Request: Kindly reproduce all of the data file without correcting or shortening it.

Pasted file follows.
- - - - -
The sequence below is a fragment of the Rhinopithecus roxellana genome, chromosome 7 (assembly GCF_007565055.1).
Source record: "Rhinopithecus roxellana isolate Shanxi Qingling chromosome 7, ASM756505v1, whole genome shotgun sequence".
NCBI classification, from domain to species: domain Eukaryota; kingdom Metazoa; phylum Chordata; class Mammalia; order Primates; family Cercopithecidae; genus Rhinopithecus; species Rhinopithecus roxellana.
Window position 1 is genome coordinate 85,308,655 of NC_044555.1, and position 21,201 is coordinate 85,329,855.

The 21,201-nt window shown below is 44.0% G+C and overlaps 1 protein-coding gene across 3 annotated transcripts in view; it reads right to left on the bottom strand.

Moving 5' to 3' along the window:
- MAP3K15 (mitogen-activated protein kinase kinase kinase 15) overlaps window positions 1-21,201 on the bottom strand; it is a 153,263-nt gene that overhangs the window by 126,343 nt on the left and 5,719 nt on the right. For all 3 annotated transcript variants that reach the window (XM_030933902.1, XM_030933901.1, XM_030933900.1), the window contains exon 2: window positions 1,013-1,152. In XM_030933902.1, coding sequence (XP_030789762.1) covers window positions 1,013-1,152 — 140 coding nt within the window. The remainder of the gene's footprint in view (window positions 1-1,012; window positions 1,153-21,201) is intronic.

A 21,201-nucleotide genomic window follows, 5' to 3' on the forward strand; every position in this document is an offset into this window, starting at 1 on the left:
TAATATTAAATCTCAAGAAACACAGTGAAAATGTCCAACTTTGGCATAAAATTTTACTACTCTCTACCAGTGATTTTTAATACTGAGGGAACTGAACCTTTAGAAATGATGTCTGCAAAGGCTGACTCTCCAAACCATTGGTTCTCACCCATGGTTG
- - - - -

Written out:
The sequence below is a fragment of the Rhinopithecus roxellana genome, chromosome 7 (assembly GCF_007565055.1).
Source record: "Rhinopithecus roxellana isolate Shanxi Qingling chromosome 7, ASM756505v1, whole genome shotgun sequence".
NCBI classification, from domain to species: domain Eukaryota; kingdom Metazoa; phylum Chordata; class Mammalia; order Primates; family Cercopithecidae; genus Rhinopithecus; species Rhinopithecus roxellana.
Window position 1 is genome coordinate 85,308,655 of NC_044555.1, and position 21,201 is coordinate 85,329,855.

The 21,201-nt window shown below is 44.0% G+C and overlaps 1 protein-coding gene across 3 annotated transcripts in view; it reads right to left on the bottom strand.

Moving 5' to 3' along the window:
- MAP3K15 (mitogen-activated protein kinase kinase kinase 15) overlaps window positions 1-21,201 on the bottom strand; it is a 153,263-nt gene that overhangs the window by 126,343 nt on the left and 5,719 nt on the right. For all 3 annotated transcript variants that reach the window (XM_030933902.1, XM_030933901.1, XM_030933900.1), the window contains exon 2: window positions 1,013-1,152. In XM_030933902.1, coding sequence (XP_030789762.1) covers window positions 1,013-1,152 — 140 coding nt within the window. The remainder of the gene's footprint in view (window positions 1-1,012; window positions 1,153-21,201) is intronic.

A 21,201-nucleotide genomic window follows, 5' to 3' on the forward strand; every position in this document is an offset into this window, starting at 1 on the left:
TAATATTAAATCTCAAGAAACACAGTGAAAATGTCCAACTTTGGCATAAAATTTTACTACTCTCTACCAGTGATTTTTAATACTGAGGGAACTGAACCTTTAGAAATGATGTCTGCAAAGGCTGACTCTCCAAACCATTGGTTCTCACCCATGGTTG